That seems to be an okay price, but how much is s & h? I went and found my AP flour today and saw the coconut flour. I only glanced, buy I think 16 oz. was 6.98. The store I have near me has a HUGE gluten free section in the baking aisle and flags gluten free products throughout the rest of the store. I was quite impressed.

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  • SunshineGrrlSunshineGrrl Posts: 3,823Registered Users
    Libra_Moon...quite right about needing the different products to make a successful substitution. The AP gluten free flour Saria suggested already has those products in them, so I don't have to figure it out myself. A little pricey, but what gluten free products aren't? And to be able to have a coworker eat the food is all worth it!

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  • Iari78Iari78 Posts: 57Registered Users
    Ok, celiac girl here.


    Depending on where you live, you can get a good gluten-free all purpose flour. Pamela's gluten-free flour is a choice, but it is hard to find in store where I live. Bob's Red Mill gluten-free line is ok but not amazing, and it is a bit more popular than Pamela's. Trader Joe's, whole foods, and publix all have great gluten-free food.
  • cyndicyndi Posts: 3,341Registered Users
    FYI...some people with but allergies are allergic to coconuts.
    I think that I deceive genius.:happy10:
  • DevushkaDevushka Posts: 1,080Registered Users
    Devushka wrote: »
    Going wheat-free specifically (as opposed to gluten-free) has been something I've been interested in trying for a while now.

    Although it's crazy expensive, coconut flour sounds pretty good. There are recipes where you can do a simple, full substitution of coconut flour for wheat flour.

    Anyway, posting this here in case anyone else is interested: Organic Coconut Flour - Tropical Traditions If you scroll down, there are lots of recipes and some videos, too. I will, however, shop around a little more before buying any from here in case I can find coconut flour somewhere else a little cheaper.

    That seems to be an okay price, but how much is s & h? I went and found my AP flour today and saw the coconut flour. I only glanced, buy I think 16 oz. was 6.98. The store I have near me has a HUGE gluten free section in the baking aisle and flags gluten free products throughout the rest of the store. I was quite impressed.

    Sent from my ADR6350 using CurlTalk App

    Yeah, when I was at the supermarket this afternoon, it occurred to me to check and see if they carried coconut flour -- they do! Because I'm anxious to try out more wheat-free recipes, I was a sucker and bought a pound for $6.98. Not cheap, but I figure I've reworked my diet (no wheat and much fewer grains over all) that I should be able to make that pound go fair enough in getting started.

    I'm currently browsing recipes at the link I posted earlier, deciding which one I'd like to try as my first wheat-free baked good.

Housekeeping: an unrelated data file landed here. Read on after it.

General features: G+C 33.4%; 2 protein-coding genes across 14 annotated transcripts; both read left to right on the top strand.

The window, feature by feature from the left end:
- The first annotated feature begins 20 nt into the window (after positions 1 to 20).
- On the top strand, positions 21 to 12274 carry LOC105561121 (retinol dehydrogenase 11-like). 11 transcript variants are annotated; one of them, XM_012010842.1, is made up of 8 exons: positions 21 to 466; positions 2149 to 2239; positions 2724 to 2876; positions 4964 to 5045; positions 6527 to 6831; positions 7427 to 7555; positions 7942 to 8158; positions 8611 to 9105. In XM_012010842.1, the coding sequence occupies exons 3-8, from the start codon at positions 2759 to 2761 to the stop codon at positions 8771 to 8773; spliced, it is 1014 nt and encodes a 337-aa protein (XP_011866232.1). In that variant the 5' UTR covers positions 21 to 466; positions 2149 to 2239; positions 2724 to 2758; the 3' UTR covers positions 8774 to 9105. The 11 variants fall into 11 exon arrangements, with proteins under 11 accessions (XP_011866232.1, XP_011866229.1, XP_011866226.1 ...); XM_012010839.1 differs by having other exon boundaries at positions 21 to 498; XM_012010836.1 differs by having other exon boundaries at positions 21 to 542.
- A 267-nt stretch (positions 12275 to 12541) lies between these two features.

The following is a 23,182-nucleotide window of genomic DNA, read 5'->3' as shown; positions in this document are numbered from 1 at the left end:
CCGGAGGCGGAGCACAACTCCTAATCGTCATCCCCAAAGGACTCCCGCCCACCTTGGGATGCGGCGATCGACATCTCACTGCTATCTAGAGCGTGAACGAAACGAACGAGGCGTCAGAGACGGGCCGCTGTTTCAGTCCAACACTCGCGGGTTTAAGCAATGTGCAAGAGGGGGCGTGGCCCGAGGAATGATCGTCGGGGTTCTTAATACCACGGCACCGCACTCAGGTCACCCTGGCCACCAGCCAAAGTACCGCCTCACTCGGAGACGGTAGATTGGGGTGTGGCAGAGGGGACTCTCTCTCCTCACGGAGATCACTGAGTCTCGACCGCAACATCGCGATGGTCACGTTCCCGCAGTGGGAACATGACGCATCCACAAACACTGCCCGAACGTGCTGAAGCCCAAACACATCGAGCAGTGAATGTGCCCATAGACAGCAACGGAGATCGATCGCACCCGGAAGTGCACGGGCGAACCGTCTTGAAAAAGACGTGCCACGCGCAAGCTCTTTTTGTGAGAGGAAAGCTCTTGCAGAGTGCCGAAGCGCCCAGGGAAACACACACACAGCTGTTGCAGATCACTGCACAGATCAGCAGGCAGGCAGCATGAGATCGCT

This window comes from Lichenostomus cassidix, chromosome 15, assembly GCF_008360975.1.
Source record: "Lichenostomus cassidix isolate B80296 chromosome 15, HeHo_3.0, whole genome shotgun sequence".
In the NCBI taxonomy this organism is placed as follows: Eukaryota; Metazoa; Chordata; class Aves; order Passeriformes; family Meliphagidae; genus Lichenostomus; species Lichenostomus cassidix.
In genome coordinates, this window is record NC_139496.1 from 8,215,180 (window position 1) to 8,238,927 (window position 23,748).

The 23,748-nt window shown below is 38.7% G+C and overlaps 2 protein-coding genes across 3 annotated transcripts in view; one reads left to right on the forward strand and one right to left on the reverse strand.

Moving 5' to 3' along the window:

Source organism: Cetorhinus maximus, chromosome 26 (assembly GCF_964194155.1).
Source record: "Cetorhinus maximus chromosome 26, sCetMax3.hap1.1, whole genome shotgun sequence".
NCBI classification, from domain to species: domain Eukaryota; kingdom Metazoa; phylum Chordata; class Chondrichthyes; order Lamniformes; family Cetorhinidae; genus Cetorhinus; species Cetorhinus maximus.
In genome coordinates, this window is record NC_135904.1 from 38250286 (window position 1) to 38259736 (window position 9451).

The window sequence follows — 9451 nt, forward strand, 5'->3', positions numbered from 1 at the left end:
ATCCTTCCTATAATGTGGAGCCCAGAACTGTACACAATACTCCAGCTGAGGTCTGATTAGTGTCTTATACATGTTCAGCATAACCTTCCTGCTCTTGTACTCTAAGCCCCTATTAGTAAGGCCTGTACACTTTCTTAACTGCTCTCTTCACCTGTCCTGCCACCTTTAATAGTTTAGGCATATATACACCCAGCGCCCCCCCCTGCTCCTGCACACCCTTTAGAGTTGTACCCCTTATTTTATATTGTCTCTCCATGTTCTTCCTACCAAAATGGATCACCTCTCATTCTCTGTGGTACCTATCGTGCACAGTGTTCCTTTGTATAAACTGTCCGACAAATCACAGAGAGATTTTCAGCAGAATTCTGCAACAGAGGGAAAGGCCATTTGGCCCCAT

[SIGPIC][/SIGPIC]3b / Fine / Low (to Med) Density / Normal Porosity & Elasticity
    Currently Using [*Holy Grails*]
    Cleansers: DC No-Poo / DC Low-Poo / *BaSo & ACV*
    Co-Washes/ROs: CJ Beauticurls Argan & OO / DC OneC / Organicals DC Creme
    Additives: *Silk Amino Acids* / Honeyquat / Fragrance Oils
    LIs (found some!): KCKT / CJ Beauticurls LI / CJ Curl Assurance Smoothing Daily Condish
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    Sealer: *DM Super Buttercreme*
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  • VTmomVTmom Posts: 2,486Registered Users
    My DIL is a celiac. We were just there visiting this past weekend...got in very late and she was making us a pizza w/GF bisquick...very tasty. Also, I make an AWESOME GF dessert for her when they come see us. Betty Crocker has several GF mixes...cookies, brownies, and I think, cake.
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  • Iari78Iari78 Posts: 57Registered Users
    VTmom wrote: »
    Betty Crocker has several GF mixes...cookies, brownies, and I think, cake.

    I totally forgot about the Betty Crocker stuff, that is another one. I do believe that they use potato starch for flour.
  • SunshineGrrlSunshineGrrl Posts: 3,823Registered Users
    Yeah, we have betty crocker here, too. At the store I was talking about, there are at least 5 different brands that are all GF. They have everything from cake mix, cookie mix, brownie mix, pizza dough, bread, one had a shortbread mix and then there are the regular flours. I'm sure there was more, but I had my dessert to make and was in a hurry. They also have the actual foods that are GF...huge variety.

    The dessert looks beautiful, BTW. Puffed up just like the crust w/ regular AP flour, though it took much longer to cook than it normally does. Don't know if it was just my oven (I can't remember if I've made this dessert before in this place) or the actual GF dough took longer to cook. I'll have to tell you tomorrow if the crust is as light and flaky as normal, but it looks like it worked like a dream!

    Thank you to everybody for the help!

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  • AmnerisAmneris Posts: 15,117Registered Users
    I grew up with coconut flour and cassava flour (farina) - both handmade from scratch, and both delicious. Hot coconut bread and hot cassava bread are amazing!